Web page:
An “Ambigram” is
a particular typographical word (or group of words) that may
be defined as an 'amphibian' visual creation because it occupies
at the same time two different reading/meaning planes of a
page. The distinctive feature of an Ambigram is that it remains
unchanged even when inverted, or reveals the coexistence of
a second word when either it is reoriented (by rotation or
reflection) or when you simply change your vantage point.
may, in many respects, be compared to the art genre Cubism
as you can see and interpret several sides of an object in
just 2 dimensions. For most artists, ambigrams are a kind of
experimentation and merging of calligraphy/typography and optical
illusions. Ambigrams were certainly known in the past. One
of the earliest recorded examples is the ‘Chump matchbox’ design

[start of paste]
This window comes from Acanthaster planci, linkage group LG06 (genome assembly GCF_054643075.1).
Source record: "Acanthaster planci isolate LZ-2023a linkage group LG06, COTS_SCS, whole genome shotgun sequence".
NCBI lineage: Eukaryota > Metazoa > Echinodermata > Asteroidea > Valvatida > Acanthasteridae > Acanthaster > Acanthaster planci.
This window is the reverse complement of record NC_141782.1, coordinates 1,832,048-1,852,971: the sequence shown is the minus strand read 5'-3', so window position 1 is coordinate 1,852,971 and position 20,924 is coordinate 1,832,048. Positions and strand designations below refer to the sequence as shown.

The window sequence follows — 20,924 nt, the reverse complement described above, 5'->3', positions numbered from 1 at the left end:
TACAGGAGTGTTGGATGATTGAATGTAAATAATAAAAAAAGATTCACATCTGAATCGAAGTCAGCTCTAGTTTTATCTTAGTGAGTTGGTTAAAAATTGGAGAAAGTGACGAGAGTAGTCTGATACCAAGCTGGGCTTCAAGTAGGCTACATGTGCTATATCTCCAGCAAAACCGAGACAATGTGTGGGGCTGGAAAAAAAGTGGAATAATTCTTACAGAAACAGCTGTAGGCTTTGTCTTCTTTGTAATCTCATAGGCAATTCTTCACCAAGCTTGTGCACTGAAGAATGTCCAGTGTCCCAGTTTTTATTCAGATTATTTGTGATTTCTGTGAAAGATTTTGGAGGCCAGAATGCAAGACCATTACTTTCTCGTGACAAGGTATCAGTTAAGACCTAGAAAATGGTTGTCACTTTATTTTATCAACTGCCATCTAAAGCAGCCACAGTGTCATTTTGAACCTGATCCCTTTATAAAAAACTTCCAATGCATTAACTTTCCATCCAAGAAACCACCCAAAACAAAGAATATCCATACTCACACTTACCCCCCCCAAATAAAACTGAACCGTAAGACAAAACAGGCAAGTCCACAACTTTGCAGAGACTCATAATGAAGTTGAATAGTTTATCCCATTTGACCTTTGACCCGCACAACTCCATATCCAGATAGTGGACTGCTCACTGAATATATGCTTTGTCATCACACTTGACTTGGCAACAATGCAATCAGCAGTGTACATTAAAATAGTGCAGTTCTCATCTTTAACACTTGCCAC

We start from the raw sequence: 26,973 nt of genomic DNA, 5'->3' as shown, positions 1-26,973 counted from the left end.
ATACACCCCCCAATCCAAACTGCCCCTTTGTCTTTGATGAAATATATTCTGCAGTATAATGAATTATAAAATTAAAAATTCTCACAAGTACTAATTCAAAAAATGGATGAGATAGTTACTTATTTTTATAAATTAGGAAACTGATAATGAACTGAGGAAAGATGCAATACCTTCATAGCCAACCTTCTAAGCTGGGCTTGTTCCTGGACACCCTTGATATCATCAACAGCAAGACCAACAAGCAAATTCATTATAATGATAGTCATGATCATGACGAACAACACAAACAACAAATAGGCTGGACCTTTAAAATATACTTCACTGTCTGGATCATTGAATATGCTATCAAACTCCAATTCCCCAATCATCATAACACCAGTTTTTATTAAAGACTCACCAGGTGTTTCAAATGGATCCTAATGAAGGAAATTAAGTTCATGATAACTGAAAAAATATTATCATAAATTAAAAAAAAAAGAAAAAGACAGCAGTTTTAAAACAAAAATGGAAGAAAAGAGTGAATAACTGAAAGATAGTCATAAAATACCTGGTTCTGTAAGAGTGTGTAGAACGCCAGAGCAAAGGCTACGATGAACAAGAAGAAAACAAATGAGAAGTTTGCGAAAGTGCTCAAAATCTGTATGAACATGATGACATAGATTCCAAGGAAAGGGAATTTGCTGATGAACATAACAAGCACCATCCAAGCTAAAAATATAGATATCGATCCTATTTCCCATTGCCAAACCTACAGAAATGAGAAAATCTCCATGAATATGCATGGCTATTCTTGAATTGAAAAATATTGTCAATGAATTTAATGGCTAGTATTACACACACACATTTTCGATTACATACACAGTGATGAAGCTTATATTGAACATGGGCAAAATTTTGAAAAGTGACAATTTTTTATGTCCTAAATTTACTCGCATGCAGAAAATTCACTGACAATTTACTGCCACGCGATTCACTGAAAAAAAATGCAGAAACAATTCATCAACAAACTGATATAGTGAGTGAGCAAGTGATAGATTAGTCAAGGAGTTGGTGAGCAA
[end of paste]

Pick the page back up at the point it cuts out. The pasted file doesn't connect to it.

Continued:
published in the magazine Strand within the year 1908.
most common type of ambigrams is the “rotational
ambigram”. One form is a word or phrase written
in such a way that it appears identical even when it is read
upside-down. The other form of rotational ambigram is a word
or phrase written in such a way that a second different word
appears when it is rotated upside-down.
common type of ambigrams is the reflected or “mirror
ambigram” which can be symmetrical with respect
to a horizontal (lake reflection) or vertical axis
• The “figure-ground
ambigram” is a particular kind of ambigrams where
both positive (figure) and negative (ground or interspace)
space read as words.